The Lack Of Key Skills Is A Critical Issue
The Current Landscape
The most recent list of Occupations in High Demand, published in June 2018 by the Department of Higher Education and Training, lists careers in government, the financial industry and senior management in various sectors as the top 10 most in-demand jobs.
The Department of Home Affairs also regularly publishes a list of critical skills, though the 2019 list has been delayed. However, immigration specialist Xpatweb did a critical skills survey among 100 large corporates and multinationals when the draft list was compiled in 2018. “The top 10 skills shortages identified in this survey were ICT specialists, health sector services, executives, engineers, artisans (mostly in mining, manufacturing and construction), senior financial executives, specialists and academics, mining executives, risk managers and foreign language speakers,” says Marisa Jacobs, director of Xpatweb.
The landscape changes constantly, she adds. “Comparing our annual survey results, the most notable increases were in the health sector, artisans, IT specialists, finance executives and specialists and academics. But several factors could influence future lists, such as President Cyril Ramaphosa’s direct investment drive, technological advancements like 5G being rolled out across the country, or the new oil and gas opportunities.”
The International Context
Brain drain, the long-term departure of skilled people from a country, plays a considerable role in skills shortages. Some experts have estimated that for every one professional immigrating to South Africa, eight professionals are leaving our shores.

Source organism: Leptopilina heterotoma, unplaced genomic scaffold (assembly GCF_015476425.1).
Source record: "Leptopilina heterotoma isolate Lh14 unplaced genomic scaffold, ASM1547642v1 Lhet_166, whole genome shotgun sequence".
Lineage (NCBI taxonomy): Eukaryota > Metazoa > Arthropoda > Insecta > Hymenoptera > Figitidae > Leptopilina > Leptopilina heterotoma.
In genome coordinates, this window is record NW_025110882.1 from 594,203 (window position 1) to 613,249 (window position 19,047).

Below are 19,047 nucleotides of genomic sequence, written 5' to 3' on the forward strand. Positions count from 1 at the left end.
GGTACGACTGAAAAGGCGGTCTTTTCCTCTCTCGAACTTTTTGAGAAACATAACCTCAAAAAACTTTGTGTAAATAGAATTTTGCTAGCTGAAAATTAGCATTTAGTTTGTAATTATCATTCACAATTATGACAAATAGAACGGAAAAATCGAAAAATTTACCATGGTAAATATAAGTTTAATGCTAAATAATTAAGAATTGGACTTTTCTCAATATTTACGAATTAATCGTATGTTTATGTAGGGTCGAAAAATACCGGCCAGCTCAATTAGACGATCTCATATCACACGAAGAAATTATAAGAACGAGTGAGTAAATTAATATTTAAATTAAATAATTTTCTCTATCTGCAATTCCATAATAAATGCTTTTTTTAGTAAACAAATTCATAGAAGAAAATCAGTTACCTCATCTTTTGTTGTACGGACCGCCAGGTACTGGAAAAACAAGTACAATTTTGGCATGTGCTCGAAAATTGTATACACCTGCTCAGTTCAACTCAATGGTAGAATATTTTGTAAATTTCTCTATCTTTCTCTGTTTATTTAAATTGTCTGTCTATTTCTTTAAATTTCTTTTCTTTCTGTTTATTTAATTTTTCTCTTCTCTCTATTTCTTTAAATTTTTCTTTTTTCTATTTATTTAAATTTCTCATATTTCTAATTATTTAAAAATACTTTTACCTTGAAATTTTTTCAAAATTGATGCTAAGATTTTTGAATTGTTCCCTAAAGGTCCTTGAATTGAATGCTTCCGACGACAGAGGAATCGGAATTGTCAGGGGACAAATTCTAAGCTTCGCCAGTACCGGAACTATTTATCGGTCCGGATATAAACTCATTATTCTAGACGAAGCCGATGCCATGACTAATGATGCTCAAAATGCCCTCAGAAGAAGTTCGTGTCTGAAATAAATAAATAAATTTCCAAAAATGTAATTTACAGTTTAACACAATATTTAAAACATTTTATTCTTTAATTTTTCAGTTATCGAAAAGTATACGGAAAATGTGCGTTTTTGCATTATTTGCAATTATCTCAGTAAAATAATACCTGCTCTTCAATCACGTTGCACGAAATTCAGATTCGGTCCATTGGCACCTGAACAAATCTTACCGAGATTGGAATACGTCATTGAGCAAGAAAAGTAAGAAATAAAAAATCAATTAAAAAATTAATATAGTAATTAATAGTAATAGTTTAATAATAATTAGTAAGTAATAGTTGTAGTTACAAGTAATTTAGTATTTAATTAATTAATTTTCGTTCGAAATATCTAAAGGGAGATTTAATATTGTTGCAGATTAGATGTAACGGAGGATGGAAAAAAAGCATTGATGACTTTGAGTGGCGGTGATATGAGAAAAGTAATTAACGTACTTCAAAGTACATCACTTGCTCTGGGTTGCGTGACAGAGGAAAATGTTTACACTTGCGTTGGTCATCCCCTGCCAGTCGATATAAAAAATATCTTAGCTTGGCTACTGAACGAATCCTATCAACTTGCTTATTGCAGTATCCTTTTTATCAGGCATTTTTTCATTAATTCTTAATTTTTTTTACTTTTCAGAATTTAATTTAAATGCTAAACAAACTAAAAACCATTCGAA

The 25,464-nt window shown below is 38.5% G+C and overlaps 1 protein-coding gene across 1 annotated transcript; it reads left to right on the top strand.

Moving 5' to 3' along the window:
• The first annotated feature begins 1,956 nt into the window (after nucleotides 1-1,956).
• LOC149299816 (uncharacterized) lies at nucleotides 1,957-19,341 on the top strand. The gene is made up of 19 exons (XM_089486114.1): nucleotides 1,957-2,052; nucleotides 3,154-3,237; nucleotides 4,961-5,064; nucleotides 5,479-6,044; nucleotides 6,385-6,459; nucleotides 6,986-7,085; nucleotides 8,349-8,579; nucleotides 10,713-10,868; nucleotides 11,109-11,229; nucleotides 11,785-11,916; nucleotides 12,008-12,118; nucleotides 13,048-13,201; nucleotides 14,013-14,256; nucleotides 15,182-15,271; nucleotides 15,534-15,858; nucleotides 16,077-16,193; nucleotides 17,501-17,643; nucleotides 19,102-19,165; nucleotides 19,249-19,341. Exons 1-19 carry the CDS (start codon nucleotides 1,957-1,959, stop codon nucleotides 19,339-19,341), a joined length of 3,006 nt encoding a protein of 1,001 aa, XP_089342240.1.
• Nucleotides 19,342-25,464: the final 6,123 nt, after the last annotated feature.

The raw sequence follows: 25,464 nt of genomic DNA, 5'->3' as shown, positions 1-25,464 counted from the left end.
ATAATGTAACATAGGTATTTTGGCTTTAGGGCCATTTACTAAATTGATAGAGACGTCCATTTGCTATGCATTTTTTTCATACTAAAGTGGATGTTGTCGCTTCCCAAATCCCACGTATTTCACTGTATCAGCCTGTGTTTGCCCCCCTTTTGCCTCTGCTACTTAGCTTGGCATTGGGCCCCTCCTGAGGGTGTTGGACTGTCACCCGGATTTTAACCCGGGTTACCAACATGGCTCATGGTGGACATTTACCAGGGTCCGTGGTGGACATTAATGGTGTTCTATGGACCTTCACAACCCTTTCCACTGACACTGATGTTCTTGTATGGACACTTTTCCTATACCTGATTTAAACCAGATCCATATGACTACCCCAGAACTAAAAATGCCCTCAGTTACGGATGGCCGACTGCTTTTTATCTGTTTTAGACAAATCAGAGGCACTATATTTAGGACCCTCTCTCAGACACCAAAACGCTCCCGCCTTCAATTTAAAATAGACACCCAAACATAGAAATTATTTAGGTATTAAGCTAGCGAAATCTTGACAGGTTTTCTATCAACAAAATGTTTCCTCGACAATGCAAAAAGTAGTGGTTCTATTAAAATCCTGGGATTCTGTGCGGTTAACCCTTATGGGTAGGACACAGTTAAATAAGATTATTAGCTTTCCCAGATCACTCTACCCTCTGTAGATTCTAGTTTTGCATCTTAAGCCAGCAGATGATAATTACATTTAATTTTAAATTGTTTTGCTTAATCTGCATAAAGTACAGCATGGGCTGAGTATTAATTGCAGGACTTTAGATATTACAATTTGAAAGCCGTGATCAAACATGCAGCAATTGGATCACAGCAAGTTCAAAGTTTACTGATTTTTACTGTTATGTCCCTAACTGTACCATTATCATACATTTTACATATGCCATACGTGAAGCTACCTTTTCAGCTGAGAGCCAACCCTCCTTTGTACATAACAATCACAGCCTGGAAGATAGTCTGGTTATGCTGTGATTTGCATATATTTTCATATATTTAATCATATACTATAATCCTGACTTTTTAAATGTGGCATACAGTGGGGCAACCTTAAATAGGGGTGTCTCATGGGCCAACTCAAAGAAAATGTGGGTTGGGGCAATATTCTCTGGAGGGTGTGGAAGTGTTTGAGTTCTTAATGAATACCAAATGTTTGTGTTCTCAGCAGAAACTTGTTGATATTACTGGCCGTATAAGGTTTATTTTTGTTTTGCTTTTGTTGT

Jacobs says there are no official statistics, but confirms that the outflow significantly trumps the inflow. “The typical client who leaves the country is almost always highly qualified. The professionals we lose often include executives, engineers, medical personnel, entrepreneurs, investors and technology experts. There is also more demand for vocation skills such as artisans and farmers abroad.”
On the flip side, Jacobs says, Xpatweb is most often requested to import skills in ICT, renewable energy, medical professionals, specialist technical resources and engineers.
The Department of Home Affairs has suggested the employment of understudies and funding for training (directly or via a levy) to address skills shortages, as well as a scheme that requires skills transfer from recruited migrants to SA citizens. Implementation of any initiatives has been excruciatingly slow.
Ayanda Khuzwayo, education and training quality assurance officer at national recruitment agency Measured Ability SA, says the solution not only lies in upskilling or retraining, but also in working harder to retain available talent. “There are candidates available with almost any skill set, but either the compensation packages offered are too low, or the work demands are too high, and they can’t cope. Nurturing the existing talent would make a big difference.”
Urgent steps need to be taken, says Jacobs. “We need to make South Africa attractive to investors, and addressing skills shortages would play an important role in this. The Green Paper on International Migration (2016) projects that by 2020 the global economy may have 40 million fewer workers with university degrees than required. South Africa is by no means spared from this reality.”